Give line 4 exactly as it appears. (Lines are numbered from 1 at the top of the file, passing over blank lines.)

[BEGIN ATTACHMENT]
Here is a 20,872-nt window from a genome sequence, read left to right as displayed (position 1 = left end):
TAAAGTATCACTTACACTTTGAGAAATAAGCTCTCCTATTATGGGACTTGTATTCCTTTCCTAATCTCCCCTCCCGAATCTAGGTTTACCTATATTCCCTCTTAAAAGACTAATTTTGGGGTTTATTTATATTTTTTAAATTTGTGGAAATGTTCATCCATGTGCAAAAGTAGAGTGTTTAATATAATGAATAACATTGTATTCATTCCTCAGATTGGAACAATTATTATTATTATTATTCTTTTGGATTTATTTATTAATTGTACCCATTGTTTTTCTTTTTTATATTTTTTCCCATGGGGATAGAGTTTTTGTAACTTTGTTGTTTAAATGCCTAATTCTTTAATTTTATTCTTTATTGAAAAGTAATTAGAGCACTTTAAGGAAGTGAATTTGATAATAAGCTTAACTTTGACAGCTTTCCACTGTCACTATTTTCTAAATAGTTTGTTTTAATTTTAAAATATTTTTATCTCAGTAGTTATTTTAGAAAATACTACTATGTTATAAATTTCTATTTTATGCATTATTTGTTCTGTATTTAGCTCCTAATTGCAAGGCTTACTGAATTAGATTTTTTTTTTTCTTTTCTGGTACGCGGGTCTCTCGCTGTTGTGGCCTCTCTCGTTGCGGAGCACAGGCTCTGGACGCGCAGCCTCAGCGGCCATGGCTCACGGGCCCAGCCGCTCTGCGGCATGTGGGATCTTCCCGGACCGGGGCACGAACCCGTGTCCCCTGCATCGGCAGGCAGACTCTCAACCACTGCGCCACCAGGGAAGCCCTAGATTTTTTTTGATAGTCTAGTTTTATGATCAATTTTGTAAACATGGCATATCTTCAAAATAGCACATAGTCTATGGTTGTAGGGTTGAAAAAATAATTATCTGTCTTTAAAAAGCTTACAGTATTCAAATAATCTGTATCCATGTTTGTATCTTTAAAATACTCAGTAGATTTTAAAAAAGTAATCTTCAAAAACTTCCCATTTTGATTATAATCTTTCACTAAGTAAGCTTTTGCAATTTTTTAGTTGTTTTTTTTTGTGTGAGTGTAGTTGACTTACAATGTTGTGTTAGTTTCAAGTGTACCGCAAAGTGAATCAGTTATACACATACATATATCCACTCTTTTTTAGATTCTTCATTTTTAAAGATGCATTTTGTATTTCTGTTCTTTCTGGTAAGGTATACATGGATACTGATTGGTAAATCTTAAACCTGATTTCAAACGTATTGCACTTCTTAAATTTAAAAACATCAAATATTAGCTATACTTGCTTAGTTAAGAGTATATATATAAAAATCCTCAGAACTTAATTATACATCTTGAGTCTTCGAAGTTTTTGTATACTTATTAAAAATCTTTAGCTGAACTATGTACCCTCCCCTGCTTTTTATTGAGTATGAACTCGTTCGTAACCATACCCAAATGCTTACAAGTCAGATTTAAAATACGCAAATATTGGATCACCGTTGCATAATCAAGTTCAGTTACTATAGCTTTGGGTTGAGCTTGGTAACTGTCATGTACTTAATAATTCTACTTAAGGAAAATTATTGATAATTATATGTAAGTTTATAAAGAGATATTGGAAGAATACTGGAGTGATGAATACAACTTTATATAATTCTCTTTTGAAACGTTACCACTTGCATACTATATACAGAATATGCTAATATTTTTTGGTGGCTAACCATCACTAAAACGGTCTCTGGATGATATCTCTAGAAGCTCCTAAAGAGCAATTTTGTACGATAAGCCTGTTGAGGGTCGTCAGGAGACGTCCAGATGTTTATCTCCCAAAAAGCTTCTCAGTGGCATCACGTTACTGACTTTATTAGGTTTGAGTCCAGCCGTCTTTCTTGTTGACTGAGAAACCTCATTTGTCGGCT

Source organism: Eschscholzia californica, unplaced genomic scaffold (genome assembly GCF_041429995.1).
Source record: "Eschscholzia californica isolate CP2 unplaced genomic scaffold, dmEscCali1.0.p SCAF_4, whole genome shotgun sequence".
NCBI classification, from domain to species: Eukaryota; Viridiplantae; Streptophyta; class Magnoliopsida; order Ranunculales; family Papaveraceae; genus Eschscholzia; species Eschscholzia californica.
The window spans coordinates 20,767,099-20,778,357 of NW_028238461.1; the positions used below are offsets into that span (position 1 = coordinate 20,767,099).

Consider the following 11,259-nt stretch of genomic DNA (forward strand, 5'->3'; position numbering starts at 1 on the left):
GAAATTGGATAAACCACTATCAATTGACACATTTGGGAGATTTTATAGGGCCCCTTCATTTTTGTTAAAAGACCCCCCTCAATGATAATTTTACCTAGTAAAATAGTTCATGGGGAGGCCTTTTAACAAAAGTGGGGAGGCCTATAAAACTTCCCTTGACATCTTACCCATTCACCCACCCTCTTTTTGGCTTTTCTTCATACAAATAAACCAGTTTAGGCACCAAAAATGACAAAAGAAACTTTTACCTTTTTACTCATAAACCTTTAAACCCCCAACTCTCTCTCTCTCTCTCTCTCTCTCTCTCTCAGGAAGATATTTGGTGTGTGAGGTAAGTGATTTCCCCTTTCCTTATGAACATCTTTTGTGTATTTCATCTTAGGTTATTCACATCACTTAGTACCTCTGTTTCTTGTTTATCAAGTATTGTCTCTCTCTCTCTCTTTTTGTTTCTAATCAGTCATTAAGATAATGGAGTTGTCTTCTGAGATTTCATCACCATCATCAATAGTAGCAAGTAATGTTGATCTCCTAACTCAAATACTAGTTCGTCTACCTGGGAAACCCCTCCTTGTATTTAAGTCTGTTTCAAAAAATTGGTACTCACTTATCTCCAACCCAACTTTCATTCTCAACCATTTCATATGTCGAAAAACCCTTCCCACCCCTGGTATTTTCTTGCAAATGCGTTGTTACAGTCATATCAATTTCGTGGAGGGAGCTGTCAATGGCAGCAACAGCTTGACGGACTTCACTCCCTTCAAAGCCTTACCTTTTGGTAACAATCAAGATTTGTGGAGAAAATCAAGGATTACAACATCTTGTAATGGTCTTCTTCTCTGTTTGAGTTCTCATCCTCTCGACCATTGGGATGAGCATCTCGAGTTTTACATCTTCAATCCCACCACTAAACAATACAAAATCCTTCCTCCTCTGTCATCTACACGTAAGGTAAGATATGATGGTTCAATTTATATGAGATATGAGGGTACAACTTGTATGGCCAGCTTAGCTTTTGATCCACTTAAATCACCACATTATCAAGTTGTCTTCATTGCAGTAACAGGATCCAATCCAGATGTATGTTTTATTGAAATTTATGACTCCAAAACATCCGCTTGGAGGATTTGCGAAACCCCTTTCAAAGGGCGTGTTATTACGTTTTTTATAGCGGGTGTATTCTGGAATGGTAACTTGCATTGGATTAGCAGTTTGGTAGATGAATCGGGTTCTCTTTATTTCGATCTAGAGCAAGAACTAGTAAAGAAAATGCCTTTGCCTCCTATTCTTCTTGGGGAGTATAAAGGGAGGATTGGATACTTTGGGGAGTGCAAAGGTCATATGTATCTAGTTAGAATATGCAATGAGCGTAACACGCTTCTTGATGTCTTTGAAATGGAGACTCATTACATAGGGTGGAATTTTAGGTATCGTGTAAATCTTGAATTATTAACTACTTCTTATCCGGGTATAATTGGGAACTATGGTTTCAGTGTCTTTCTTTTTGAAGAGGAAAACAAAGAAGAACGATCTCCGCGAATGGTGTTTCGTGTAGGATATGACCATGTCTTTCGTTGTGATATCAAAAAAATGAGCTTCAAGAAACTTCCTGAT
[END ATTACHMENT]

Source record: "Eschscholzia californica isolate CP2 unplaced genomic scaffold, dmEscCali1.0.p SCAF_4, whole genome shotgun sequence".